Pewter is a soft material, and thus very malleable into many shapes and designs.  It is very popular among the college age crowd as a less expensive substitute for sterling silver.   Pewter may be used in its raw form, or plated.   Sometimes the plating is given a further oxidized treatment to darken and antique the coloration.

There are different qualities of pewter, usually dependent on how much lead is used in its formula.  The more lead, the lower the quality.  The more lead, the more the pewter darkens and tarnishes with age.  It takes a lot of polishing to get that tarnish off.  It was my long-held understanding that, in the US since the mid 1980s, only lead-free pewter beads were supposedly allowed on the market. The pewter products we carry are, in fact, lead free. But in light of consumer product safety reports 2005-2009, it seems a lot of pewter products, manufactured overseas, may contain some lead.

STERLING SILVER is 92.5% silver, and is often stamped .925.   FINE SILVER is 99.9% silver, and is stamped .999.

VERMEIL:  This is gold-plating over sterling silver.    The plating adheres OK to silver, but not perfectly.   Where it has not bonded to the silver, the silver will continue to tarnish under the plating, making the plating blotchy.   Vermeil darkens with age, as the silver underneath it tarnishes.


These base metal and brass beads have a plated finish, such as gold-plate, silver-plate, palladium-plate, silver-matte, and the like.  These finishes will wear off over time, either when repeatedly worn, or when exposed to high levels of air pollution often found in city environments.

Another type of metal finish is a chemical oxidation effect.  Here the metal is dipped in a chemical that will react with the metal's chemical composition, and create a color change.  Often, this means darkening or blackening the piece.  Othertimes, different colored patinas can be created, from a green-verite to a gold to a purple to a rainbow effect.  These effects often wear off when exposed to detergents, such as soapy water and dishwashing detergent.

Yet another metal finish is the application of a varnish or lacquer stain.  This technique is used most often to give a piece an antique look. It darkens the piece, and adds a aged-shine or patina.  This technique usually leaves a durable finish which doesn't wear off or fade over time, but could be chipped off.  If the technique is not applied correctly, the finish might peel off over time.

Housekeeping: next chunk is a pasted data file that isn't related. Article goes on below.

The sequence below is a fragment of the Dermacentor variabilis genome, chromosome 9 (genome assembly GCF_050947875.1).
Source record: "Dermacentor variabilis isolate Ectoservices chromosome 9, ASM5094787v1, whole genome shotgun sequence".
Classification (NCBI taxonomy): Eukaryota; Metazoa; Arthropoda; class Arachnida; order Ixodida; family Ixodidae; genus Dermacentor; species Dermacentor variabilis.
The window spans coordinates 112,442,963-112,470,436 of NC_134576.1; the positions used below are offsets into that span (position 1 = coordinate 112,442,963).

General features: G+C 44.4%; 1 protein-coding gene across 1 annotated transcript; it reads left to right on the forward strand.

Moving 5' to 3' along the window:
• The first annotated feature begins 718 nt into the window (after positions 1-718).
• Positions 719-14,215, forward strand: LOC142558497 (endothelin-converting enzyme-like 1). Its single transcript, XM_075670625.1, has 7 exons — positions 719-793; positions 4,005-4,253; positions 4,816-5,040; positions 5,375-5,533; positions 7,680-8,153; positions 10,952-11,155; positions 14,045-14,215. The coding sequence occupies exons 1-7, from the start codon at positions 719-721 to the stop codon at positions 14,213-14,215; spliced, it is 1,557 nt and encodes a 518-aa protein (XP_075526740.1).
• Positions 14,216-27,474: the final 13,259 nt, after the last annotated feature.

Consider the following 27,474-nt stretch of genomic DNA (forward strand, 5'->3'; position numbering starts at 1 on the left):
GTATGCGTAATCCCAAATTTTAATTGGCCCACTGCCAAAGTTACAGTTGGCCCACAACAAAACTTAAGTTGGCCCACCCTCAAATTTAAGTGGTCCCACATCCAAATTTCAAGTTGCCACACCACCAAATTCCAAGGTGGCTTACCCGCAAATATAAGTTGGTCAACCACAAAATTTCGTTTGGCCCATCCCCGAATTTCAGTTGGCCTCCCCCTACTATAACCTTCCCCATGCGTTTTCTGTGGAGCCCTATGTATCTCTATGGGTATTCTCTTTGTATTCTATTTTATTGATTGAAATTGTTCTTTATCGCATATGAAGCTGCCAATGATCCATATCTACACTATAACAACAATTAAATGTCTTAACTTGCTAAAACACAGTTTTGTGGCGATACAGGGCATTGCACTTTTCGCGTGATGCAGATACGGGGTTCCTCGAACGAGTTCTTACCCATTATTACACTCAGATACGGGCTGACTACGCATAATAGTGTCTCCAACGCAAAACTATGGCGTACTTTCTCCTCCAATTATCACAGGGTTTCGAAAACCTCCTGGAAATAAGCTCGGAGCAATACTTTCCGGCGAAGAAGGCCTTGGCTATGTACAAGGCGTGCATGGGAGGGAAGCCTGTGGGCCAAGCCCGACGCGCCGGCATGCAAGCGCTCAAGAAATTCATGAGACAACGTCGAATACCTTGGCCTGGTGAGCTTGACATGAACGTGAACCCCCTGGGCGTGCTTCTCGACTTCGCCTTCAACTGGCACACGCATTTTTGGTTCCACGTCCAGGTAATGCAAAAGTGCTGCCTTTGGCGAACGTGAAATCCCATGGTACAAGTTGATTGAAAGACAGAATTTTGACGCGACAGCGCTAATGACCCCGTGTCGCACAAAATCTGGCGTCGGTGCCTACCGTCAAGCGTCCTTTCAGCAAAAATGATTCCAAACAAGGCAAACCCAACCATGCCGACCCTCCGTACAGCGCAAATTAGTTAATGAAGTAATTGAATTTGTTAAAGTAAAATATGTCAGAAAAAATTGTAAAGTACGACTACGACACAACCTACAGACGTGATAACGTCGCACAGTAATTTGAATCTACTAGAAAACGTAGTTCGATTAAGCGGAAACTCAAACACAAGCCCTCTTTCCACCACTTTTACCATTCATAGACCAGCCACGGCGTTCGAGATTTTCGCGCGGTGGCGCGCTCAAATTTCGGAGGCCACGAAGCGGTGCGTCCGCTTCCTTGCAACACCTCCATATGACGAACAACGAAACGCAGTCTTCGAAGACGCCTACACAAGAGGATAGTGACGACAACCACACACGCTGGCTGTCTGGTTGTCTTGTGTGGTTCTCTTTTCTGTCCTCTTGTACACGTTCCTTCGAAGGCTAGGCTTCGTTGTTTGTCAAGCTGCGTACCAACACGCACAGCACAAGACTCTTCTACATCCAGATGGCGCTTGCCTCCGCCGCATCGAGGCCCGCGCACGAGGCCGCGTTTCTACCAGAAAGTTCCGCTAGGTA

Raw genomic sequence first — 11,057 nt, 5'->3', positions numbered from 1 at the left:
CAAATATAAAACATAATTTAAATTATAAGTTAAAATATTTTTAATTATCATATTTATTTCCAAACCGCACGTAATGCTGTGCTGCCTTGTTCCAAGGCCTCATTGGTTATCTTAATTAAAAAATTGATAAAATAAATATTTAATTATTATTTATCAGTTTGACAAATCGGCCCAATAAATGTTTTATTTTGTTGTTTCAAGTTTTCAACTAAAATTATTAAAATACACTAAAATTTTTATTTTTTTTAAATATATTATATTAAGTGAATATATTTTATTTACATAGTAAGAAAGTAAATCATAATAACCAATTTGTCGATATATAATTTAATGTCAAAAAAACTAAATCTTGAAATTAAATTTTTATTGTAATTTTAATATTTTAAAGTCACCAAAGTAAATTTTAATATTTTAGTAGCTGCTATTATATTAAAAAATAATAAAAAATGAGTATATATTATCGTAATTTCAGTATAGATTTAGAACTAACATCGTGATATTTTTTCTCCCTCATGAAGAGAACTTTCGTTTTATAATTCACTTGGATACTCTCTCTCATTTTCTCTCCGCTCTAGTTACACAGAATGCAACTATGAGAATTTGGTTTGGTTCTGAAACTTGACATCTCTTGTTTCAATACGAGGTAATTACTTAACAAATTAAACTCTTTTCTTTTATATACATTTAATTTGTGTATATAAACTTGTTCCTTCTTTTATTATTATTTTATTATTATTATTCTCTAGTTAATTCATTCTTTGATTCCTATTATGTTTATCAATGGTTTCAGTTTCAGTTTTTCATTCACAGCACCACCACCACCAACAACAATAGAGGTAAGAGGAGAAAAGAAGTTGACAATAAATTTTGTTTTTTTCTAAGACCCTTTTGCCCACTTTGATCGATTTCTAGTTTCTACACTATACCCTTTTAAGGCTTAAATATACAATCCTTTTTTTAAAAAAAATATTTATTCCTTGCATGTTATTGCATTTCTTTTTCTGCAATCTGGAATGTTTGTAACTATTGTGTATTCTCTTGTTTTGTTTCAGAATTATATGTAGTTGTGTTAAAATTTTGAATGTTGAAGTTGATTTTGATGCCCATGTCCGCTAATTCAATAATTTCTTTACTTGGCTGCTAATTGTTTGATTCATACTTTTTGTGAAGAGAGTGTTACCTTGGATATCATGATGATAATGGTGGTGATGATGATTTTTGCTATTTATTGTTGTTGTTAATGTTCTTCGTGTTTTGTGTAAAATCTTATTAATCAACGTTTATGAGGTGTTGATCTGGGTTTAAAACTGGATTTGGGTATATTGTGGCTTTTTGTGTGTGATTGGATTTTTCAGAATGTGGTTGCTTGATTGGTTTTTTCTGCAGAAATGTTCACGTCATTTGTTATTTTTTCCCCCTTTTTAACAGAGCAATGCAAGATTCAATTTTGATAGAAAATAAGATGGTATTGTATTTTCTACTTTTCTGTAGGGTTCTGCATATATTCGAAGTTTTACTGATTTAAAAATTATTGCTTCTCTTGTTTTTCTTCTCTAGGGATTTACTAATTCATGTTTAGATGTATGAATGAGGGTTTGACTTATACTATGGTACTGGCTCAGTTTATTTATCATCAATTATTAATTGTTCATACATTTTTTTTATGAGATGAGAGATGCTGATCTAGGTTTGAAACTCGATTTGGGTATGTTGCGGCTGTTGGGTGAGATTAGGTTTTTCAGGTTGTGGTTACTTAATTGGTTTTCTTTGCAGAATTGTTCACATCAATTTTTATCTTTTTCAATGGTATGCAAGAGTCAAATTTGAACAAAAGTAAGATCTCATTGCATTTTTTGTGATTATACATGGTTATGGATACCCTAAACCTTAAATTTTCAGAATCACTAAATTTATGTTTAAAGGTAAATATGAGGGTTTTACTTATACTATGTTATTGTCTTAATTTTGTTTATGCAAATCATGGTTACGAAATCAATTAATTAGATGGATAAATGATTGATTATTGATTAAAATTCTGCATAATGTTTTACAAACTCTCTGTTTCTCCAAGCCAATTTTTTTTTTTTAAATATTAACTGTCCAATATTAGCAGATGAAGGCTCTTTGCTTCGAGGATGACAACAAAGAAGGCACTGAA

Of Special Interest:

Conversion Tables

To darken bright gold finishes

To antique silver or gold chain

"Gold Filled" vs. "Gold Plated"

About cleaning sterling silver

What glue should I use

Cleaning gemstone beads and cabochons

- How Many Beads On A Strand?


- Easy answers to the most asked questions about Karat Gold

- About Liquid Silver Jewelry






- Silver
- Gold

- Copper
- Aluminum
- Nickel



Gold-Filled vs. Gold-Plated vs. Vermeil
Gold-plate is created using an electro-chemical processes, as is vermeil.  Gold-filled, or gold-overlay, is created by heat-and-pressure-bonding a thin layer of gold to a brass core.

Gold-plate places a thin molecule of gold, or most often, something that really isn't  karat-gold and which leaves a gold color, on copper or brass or some base metal.  A second chemical is used as a finishing to give the color a "brightness". The gold color and brightness wears off  pretty quickly when interacting with the wearer's skin salts or the pollutants in the air. On an average person in an average environment, the brightness finish fades in about 3-6 months, and the color fades in 6 months to a year. If the environment is very humid or very polluted, this can happy much more quickly. Some people have either ammonias or sulphides in their sweat. These chemicals dissolve one or both of the chemicals in the plating and/or finishing. 

Gold-filled places a layer of real gold over copper or brass or other metal.  It wears off very slowly.  For example, on a gold-filled ring, the gold-fill might wear off the inside of the ring shank after 3 years of constant wear, but remain on the outside of the ring for many, many years after that.

Vermeil: When real karat Gold-Plating is over sterling silver, the finish is called vermeil or vermeille.  Because the gold does not adhere fully to the silver, the silver continues to tarnish under the gold.   Any vermeil piece wil darken with age. Since vermeil is electro-plated, not fused like gold-filled, the plating will eventually wear off. This usually happens in a year or two. It takes longer to wear off than costume gold-plate because the plating on vermeil is considerably thicker than that on costume jewelry.  

When a jewelry designer or a company is manufacturing gold-filled jewelry, it is their choice as to how thick a layer of gold to place over the base metal material.  Thus, you can have two gold-filled pieces, and you may have the gold layer wear off more quickly on one piece than the other.  It is difficult, unfortunately, to be able to tell whether the purchase price of any piece reflects its true value.  

Sometimes, you will see a notation next to the Gold-Filled label indicating the relationship between the weight of karat-gold and the weight of the brass core material.  For example, if you see the notion "14/20 Gold-Filled," this means that the piece is 1/20th 14 karat gold.  The 1/20 notation refers to the ratio of the 14 karat gold layer to the brass layer by weight, which is 5%.   What is important here to the jewelry designer is less the content of gold, but rather more the color of the gold-filled piece.  14/20 gf will be more golden, darker, mellow.   12/20 gf will be brighter, brassier, yellower.

In any case, gold-filled is a much more durable product than gold-plate or vermeil.  Gold-filled jewelry is economical, and enjoys the rich look of gold at a fraction of the cost.